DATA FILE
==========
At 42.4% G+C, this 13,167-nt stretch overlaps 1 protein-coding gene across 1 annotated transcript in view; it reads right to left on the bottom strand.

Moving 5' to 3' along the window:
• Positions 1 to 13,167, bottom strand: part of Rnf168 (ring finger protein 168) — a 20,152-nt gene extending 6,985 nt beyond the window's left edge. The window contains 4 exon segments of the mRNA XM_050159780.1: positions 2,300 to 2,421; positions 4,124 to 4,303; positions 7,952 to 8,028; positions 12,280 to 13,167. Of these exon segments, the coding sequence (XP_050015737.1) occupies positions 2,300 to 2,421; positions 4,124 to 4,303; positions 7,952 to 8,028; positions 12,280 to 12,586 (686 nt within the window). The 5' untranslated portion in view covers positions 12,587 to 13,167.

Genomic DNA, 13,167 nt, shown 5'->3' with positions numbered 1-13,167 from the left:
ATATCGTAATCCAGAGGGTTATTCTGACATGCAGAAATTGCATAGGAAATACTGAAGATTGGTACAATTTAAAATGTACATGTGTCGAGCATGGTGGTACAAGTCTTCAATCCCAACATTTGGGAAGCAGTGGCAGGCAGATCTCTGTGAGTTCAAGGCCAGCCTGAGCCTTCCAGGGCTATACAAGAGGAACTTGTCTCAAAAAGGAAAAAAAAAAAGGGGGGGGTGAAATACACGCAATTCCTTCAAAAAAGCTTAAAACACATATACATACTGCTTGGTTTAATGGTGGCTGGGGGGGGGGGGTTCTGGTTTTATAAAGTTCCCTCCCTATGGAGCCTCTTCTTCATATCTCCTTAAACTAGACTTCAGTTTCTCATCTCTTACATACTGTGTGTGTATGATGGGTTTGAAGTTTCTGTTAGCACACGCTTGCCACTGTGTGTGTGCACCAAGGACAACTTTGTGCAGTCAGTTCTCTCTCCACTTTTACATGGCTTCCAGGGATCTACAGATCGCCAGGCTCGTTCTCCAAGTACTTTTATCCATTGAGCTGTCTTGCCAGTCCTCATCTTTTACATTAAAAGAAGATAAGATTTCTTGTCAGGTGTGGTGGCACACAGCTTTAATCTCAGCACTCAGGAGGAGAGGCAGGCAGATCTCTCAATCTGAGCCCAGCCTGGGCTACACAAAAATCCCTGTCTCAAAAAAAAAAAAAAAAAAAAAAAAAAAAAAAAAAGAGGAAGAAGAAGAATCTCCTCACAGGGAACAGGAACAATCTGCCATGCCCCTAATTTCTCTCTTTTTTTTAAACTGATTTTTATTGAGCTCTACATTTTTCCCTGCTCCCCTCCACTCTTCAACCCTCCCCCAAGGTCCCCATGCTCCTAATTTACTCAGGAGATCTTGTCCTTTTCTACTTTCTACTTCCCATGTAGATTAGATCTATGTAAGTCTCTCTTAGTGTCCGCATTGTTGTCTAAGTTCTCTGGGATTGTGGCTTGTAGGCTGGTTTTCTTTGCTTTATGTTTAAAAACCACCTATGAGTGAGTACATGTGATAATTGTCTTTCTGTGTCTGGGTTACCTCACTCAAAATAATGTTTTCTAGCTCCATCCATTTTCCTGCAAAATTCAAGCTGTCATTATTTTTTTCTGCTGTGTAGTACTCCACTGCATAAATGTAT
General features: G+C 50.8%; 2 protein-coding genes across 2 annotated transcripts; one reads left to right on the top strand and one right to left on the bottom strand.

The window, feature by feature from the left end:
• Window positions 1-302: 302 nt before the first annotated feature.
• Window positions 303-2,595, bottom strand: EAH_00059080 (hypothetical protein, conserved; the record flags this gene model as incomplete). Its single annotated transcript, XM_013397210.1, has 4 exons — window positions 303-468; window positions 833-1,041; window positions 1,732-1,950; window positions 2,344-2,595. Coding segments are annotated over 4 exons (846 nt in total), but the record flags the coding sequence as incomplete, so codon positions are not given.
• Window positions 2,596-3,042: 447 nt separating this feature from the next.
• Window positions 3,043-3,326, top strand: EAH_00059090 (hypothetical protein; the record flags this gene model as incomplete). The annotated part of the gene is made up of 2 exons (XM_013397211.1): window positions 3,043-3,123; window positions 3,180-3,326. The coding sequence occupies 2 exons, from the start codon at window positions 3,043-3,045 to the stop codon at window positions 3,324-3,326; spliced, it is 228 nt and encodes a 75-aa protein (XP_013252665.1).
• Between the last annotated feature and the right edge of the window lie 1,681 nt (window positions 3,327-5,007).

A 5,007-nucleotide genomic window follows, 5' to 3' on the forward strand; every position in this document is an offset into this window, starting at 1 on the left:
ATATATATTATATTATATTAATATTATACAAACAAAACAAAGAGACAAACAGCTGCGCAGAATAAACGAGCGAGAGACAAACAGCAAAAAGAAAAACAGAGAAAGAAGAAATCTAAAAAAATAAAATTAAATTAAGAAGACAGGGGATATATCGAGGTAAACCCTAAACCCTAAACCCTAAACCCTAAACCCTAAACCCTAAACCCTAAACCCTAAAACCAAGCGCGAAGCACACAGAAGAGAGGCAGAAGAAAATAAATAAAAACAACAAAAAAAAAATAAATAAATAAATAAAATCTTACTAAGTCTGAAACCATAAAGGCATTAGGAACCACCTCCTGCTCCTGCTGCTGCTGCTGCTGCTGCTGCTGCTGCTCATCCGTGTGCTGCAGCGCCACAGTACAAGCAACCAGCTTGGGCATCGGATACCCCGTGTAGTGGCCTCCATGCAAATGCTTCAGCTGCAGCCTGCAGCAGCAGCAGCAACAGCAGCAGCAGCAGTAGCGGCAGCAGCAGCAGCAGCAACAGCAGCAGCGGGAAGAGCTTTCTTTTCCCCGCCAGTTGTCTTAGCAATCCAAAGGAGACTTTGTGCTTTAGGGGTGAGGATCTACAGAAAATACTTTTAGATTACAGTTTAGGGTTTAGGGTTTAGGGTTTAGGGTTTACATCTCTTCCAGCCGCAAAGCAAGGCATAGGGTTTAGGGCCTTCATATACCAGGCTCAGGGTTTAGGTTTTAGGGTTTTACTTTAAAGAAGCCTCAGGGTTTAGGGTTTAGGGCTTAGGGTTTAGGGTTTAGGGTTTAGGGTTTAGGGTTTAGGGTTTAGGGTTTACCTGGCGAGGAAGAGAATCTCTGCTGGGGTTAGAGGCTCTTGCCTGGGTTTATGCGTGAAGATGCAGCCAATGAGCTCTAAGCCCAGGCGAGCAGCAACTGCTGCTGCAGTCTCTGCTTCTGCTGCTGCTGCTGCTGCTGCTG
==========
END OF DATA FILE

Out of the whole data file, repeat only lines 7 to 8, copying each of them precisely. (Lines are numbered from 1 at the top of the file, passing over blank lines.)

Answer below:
The window, feature by feature from the left end:
• Window positions 1-302: 302 nt before the first annotated feature.